There we are greeted by a guy who introduces himself as the local Atlas Van Lines dealer/sales rep for the area. Apparently, the Atlas Van Lines guy is a member of the Rotary Club and it was his designated month to provide the guest speaker for the other Rotarians once the business portion of the meeting was over…..and Bill was the entertainment.

There were less than ten people in the room at the time or our arrival, so Bill and I went about setting up the screen and projector. A few minutes later, one of the people in the room asked everybody to be seated as a waiter brought out a tray of small unimpressive salads. Bill and I grabbed a seat and a guy who appeared to be the president of the Rotary started reading off an agenda. I was about halfway done with my salad when I noticed that the room was less than half filled, maybe twelve or fourteen people at the most counting Bill and me.

Well, while some more business was being taken care of, the entrée of an overdone chicken breast and some kind of green mystery vegetables were served. Not unexpectedly, the chicken and the vegetables all tasted the same.

Once the food was out of the way, the Rotary president called the meeting back in order, made a couple of announcements and introduced Bill to the dozing group who appeared to have no idea who he was. That was my que to man the projector and get ready to show Bill’s eight-minute promo film about Unlimited hydroplane racing and Atlas Van Lines.


Bill attempted to inject some enthusiasm into the room, but it was fundamentally hopeless. He signaled me to start the film and for the next eight minutes we might as well have been talking about baking brownies. When the lights lowered, a couple of the Rotarians stealthfully slipped out of the room unnoticed. We were now down to single digit attendance. It was pretty evident that this wasn’t a boat racing crowd.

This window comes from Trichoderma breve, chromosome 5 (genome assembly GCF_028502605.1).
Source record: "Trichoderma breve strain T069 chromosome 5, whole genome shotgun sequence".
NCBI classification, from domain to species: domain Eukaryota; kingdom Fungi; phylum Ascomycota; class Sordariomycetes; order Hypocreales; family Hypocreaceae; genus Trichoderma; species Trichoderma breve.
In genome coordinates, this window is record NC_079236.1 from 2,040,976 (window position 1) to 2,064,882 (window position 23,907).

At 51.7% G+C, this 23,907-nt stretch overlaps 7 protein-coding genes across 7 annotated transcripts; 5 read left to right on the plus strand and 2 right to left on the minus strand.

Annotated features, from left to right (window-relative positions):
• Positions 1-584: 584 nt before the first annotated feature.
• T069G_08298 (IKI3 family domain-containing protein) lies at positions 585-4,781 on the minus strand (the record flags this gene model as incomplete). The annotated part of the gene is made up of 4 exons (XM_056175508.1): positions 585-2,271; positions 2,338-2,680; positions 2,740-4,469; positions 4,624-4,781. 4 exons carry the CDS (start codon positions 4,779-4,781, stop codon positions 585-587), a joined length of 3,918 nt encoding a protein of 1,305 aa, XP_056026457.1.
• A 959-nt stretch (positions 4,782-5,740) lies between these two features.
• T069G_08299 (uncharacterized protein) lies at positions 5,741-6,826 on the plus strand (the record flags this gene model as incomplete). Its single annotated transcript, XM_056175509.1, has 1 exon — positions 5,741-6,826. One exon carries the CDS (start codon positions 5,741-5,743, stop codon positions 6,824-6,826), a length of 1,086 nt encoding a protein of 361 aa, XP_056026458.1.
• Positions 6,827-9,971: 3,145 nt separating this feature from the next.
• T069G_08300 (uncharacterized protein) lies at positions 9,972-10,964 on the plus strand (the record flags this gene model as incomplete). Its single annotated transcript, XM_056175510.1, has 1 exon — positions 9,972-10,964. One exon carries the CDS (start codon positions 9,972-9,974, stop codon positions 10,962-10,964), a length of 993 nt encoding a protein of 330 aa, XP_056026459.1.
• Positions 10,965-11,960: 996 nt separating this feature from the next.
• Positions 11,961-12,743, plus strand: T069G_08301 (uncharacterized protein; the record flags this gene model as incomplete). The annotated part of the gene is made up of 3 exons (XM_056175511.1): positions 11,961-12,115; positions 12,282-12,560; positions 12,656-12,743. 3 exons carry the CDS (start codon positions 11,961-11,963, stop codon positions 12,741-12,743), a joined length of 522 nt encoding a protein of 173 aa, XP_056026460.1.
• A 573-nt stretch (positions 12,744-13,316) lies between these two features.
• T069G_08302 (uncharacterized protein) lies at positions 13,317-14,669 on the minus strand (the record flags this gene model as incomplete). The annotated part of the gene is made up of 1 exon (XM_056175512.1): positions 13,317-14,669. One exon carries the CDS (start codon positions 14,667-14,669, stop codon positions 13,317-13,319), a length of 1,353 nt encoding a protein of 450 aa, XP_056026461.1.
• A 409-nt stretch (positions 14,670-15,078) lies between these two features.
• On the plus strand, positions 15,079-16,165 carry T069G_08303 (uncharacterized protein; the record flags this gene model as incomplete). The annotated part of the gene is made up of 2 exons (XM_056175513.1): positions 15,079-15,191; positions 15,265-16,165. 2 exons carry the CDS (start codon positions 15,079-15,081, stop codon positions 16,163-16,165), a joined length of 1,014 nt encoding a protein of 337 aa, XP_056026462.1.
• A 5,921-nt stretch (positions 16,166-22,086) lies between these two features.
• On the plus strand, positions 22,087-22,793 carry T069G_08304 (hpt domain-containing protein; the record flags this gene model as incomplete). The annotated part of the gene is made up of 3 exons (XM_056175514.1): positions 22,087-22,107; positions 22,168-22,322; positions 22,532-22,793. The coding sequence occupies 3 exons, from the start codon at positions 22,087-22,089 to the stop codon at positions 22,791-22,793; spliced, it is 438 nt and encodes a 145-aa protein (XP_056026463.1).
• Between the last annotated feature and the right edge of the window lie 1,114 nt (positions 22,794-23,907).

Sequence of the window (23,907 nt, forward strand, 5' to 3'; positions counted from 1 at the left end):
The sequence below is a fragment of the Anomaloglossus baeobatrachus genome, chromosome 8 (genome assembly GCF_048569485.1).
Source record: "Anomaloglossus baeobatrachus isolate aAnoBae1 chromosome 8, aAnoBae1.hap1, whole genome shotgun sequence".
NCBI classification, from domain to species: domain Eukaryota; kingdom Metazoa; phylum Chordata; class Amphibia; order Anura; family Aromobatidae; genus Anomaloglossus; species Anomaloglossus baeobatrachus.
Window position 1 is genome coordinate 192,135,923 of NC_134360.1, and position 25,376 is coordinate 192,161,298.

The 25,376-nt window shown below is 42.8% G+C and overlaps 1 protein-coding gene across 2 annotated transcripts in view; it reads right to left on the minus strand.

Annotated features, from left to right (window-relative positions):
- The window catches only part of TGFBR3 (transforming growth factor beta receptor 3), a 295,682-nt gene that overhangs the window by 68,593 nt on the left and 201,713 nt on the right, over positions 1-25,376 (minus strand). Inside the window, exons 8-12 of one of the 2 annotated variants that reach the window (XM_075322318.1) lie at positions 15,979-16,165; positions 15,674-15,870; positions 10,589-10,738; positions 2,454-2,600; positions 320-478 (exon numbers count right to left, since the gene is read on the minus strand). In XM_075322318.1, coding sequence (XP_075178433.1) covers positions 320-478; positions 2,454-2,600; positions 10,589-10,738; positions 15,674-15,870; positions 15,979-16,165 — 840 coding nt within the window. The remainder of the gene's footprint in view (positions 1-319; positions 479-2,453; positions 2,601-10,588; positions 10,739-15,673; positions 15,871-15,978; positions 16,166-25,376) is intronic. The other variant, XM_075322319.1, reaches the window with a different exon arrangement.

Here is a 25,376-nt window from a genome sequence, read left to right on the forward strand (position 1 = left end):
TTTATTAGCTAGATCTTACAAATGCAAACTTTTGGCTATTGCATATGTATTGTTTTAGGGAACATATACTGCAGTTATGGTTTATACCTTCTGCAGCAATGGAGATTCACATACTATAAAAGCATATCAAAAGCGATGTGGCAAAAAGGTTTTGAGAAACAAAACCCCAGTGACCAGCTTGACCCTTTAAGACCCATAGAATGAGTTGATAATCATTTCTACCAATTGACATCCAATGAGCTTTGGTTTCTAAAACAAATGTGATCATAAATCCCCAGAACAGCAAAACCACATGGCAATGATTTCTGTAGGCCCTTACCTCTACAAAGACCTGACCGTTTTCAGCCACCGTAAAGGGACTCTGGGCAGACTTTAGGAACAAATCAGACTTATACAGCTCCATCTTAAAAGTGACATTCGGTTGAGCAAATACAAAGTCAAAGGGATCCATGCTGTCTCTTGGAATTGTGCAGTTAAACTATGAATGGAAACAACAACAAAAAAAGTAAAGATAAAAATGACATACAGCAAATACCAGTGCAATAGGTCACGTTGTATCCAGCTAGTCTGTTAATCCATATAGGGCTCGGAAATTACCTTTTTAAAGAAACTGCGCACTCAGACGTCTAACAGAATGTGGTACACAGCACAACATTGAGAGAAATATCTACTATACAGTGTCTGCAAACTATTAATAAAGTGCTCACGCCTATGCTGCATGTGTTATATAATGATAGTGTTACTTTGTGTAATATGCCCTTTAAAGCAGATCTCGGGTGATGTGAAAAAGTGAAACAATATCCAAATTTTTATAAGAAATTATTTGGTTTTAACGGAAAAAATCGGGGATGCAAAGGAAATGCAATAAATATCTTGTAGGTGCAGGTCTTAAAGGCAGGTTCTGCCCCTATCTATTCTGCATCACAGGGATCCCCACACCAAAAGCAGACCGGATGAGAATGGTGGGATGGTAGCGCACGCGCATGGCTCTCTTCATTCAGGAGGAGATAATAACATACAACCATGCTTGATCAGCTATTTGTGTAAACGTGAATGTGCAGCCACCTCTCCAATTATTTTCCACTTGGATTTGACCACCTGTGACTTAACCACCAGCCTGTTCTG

The film ended, Bill said a few more words about Atlas Van Lines and what a great company they were, and then asked if he could answer any questions. Crickets.

With that, I started to rewind the film still on the projector. Bill took down the screen. No one left in the room asked for an autograph.

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I gathered up the extension cord and we were headed to the parking lot. We put Bill’s work tools back in the trunk and off we went.

The car ride back to the Powerboat office was pretty quiet. I was still processing what I had just experienced. I did ask Bill about how many times a year he did this. He said about 100 to 120 of those local ‘show and tells’, and in at least twenty different states. For me, that was another sobering thought. How could somebody as well-known as Bill be doing in person Atlas Van Lines commercials to audiences smaller than a kindergarten class.

As I got out of the car at the Powerboat office, Bill said, Well,. what do you think? How do you like what I really do for a living?” I now know what he meant. The life of a professional boat racer isn’t quite what I thought it was.